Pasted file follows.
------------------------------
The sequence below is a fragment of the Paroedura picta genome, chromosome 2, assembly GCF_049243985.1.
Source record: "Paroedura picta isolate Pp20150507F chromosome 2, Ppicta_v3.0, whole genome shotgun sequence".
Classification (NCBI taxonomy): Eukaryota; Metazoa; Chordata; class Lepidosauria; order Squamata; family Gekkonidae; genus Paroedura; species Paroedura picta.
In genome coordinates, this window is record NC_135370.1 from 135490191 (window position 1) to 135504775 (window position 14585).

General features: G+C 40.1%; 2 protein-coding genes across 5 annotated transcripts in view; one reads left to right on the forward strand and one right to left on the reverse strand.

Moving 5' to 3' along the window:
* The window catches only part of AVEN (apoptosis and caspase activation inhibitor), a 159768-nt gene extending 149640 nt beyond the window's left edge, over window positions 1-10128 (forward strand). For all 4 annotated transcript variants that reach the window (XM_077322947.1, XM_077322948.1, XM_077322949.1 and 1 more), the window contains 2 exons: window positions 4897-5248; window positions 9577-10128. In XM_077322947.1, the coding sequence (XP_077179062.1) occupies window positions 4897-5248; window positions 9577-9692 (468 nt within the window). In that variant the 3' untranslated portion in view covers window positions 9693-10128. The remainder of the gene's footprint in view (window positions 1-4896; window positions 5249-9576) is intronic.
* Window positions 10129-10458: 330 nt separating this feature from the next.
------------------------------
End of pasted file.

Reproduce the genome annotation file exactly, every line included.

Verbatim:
The sequence below is a fragment of the Paroedura picta genome, chromosome 2, assembly GCF_049243985.1.
Source record: "Paroedura picta isolate Pp20150507F chromosome 2, Ppicta_v3.0, whole genome shotgun sequence".
Classification (NCBI taxonomy): Eukaryota; Metazoa; Chordata; class Lepidosauria; order Squamata; family Gekkonidae; genus Paroedura; species Paroedura picta.
In genome coordinates, this window is record NC_135370.1 from 135490191 (window position 1) to 135504775 (window position 14585).

General features: G+C 40.1%; 2 protein-coding genes across 5 annotated transcripts in view; one reads left to right on the forward strand and one right to left on the reverse strand.

Moving 5' to 3' along the window:
* The window catches only part of AVEN (apoptosis and caspase activation inhibitor), a 159768-nt gene extending 149640 nt beyond the window's left edge, over window positions 1-10128 (forward strand). For all 4 annotated transcript variants that reach the window (XM_077322947.1, XM_077322948.1, XM_077322949.1 and 1 more), the window contains 2 exons: window positions 4897-5248; window positions 9577-10128. In XM_077322947.1, the coding sequence (XP_077179062.1) occupies window positions 4897-5248; window positions 9577-9692 (468 nt within the window). In that variant the 3' untranslated portion in view covers window positions 9693-10128. The remainder of the gene's footprint in view (window positions 1-4896; window positions 5249-9576) is intronic.
* Window positions 10129-10458: 330 nt separating this feature from the next.